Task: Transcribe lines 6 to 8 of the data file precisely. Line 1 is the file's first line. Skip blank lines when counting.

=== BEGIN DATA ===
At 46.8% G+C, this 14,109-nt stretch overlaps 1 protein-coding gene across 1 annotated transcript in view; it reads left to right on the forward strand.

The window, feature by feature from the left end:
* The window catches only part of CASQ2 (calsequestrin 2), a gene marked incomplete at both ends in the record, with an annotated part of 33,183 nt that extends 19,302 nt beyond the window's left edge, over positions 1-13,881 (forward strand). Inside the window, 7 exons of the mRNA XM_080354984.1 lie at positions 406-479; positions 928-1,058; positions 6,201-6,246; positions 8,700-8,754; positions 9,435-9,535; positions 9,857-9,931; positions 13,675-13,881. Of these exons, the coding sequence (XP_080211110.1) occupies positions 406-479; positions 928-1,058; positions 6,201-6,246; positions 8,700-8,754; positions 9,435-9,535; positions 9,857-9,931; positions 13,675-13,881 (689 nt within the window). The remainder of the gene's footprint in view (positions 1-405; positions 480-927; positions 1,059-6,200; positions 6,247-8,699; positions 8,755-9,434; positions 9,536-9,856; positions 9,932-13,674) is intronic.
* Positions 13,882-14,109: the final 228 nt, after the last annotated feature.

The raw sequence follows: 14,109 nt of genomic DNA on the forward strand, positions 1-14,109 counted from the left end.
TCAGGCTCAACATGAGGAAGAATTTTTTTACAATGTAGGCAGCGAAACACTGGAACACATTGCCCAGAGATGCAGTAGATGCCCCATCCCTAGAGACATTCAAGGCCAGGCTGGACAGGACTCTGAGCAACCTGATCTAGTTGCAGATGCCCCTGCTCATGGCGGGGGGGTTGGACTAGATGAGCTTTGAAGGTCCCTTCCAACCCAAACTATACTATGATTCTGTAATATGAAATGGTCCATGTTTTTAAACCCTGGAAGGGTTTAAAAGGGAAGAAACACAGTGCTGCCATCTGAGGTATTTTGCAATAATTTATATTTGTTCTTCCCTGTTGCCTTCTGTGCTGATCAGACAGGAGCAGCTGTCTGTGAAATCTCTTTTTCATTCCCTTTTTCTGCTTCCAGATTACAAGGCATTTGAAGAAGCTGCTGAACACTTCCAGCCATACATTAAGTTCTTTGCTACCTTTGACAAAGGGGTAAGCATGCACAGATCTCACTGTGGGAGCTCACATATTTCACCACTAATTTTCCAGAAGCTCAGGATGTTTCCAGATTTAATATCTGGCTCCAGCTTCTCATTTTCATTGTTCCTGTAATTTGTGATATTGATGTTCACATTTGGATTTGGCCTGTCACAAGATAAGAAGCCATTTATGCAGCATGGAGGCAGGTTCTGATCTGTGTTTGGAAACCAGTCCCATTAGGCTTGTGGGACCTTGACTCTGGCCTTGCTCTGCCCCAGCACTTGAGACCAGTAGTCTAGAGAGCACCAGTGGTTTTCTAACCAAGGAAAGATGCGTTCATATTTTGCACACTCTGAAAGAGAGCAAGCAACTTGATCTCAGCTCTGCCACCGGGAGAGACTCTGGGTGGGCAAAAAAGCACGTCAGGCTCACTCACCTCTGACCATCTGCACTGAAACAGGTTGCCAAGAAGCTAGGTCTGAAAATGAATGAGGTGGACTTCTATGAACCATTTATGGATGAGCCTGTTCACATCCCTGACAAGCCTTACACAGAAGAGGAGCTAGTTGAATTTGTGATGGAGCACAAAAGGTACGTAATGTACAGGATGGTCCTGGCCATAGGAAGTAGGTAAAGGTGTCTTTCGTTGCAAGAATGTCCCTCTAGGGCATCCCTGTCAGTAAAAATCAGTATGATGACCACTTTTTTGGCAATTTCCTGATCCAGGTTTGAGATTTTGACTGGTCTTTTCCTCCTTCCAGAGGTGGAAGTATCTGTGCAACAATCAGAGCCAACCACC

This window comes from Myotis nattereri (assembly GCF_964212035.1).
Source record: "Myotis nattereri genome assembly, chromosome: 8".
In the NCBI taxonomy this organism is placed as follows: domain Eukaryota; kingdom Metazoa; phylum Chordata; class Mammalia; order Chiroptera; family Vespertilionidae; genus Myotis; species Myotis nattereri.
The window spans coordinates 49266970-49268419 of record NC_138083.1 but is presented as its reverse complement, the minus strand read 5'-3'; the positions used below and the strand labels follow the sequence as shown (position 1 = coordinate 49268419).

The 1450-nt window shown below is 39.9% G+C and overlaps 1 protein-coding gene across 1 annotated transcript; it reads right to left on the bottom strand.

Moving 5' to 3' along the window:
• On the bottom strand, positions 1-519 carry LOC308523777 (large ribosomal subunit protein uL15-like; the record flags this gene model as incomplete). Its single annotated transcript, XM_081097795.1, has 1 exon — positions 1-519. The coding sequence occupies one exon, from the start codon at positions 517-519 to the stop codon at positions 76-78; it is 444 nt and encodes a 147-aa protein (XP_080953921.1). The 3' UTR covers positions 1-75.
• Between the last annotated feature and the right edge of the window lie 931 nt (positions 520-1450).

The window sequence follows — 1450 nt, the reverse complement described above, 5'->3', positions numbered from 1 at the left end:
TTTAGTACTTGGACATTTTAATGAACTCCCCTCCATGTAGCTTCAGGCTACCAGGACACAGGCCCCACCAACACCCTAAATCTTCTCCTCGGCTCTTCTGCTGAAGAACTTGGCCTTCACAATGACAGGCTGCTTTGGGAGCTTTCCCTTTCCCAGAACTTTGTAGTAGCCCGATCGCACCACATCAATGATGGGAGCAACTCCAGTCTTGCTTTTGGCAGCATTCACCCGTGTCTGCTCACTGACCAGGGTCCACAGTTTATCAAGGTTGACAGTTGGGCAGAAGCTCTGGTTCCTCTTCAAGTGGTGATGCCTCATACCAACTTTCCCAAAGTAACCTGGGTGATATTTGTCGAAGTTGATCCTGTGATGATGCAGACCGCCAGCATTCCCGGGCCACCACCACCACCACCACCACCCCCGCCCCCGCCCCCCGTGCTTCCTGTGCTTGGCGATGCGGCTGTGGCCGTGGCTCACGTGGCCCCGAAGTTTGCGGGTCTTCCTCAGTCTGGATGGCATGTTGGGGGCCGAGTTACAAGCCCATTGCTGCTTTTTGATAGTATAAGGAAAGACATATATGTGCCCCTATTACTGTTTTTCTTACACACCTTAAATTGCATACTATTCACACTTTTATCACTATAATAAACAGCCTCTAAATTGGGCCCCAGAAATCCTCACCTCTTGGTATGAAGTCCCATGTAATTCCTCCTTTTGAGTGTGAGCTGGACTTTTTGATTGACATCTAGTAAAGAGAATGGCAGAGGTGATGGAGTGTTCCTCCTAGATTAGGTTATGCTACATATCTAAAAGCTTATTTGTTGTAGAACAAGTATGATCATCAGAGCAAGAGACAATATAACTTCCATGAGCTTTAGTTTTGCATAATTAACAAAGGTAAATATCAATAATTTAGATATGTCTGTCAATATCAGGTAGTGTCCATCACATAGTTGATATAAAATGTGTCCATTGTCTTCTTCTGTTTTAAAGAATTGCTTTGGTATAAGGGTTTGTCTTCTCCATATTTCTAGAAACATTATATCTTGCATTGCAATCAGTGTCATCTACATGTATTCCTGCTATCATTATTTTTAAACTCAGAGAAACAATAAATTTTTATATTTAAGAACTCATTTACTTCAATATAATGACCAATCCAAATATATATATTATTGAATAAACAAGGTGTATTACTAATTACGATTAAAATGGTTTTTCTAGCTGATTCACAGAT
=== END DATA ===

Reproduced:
TCAGGCTCAACATGAGGAAGAATTTTTTTACAATGTAGGCAGCGAAACACTGGAACACATTGCCCAGAGATGCAGTAGATGCCCCATCCCTAGAGACATTCAAGGCCAGGCTGGACAGGACTCTGAGCAACCTGATCTAGTTGCAGATGCCCCTGCTCATGGCGGGGGGGTTGGACTAGATGAGCTTTGAAGGTCCCTTCCAACCCAAACTATACTATGATTCTGTAATATGAAATGGTCCATGTTTTTAAACCCTGGAAGGGTTTAAAAGGGAAGAAACACAGTGCTGCCATCTGAGGTATTTTGCAATAATTTATATTTGTTCTTCCCTGTTGCCTTCTGTGCTGATCAGACAGGAGCAGCTGTCTGTGAAATCTCTTTTTCATTCCCTTTTTCTGCTTCCAGATTACAAGGCATTTGAAGAAGCTGCTGAACACTTCCAGCCATACATTAAGTTCTTTGCTACCTTTGACAAAGGGGTAAGCATGCACAGATCTCACTGTGGGAGCTCACATATTTCACCACTAATTTTCCAGAAGCTCAGGATGTTTCCAGATTTAATATCTGGCTCCAGCTTCTCATTTTCATTGTTCCTGTAATTTGTGATATTGATGTTCACATTTGGATTTGGCCTGTCACAAGATAAGAAGCCATTTATGCAGCATGGAGGCAGGTTCTGATCTGTGTTTGGAAACCAGTCCCATTAGGCTTGTGGGACCTTGACTCTGGCCTTGCTCTGCCCCAGCACTTGAGACCAGTAGTCTAGAGAGCACCAGTGGTTTTCTAACCAAGGAAAGATGCGTTCATATTTTGCACACTCTGAAAGAGAGCAAGCAACTTGATCTCAGCTCTGCCACCGGGAGAGACTCTGGGTGGGCAAAAAAGCACGTCAGGCTCACTCACCTCTGACCATCTGCACTGAAACAGGTTGCCAAGAAGCTAGGTCTGAAAATGAATGAGGTGGACTTCTATGAACCATTTATGGATGAGCCTGTTCACATCCCTGACAAGCCTTACACAGAAGAGGAGCTAGTTGAATTTGTGATGGAGCACAAAAGGTACGTAATGTACAGGATGGTCCTGGCCATAGGAAGTAGGTAAAGGTGTCTTTCGTTGCAAGAATGTCCCTCTAGGGCATCCCTGTCAGTAAAAATCAGTATGATGACCACTTTTTTGGCAATTTCCTGATCCAGGTTTGAGATTTTGACTGGTCTTTTCCTCCTTCCAGAGGTGGAAGTATCTGTGCAACAATCAGAGCCAACCACC

This window comes from Myotis nattereri (assembly GCF_964212035.1).
Source record: "Myotis nattereri genome assembly, chromosome: 8".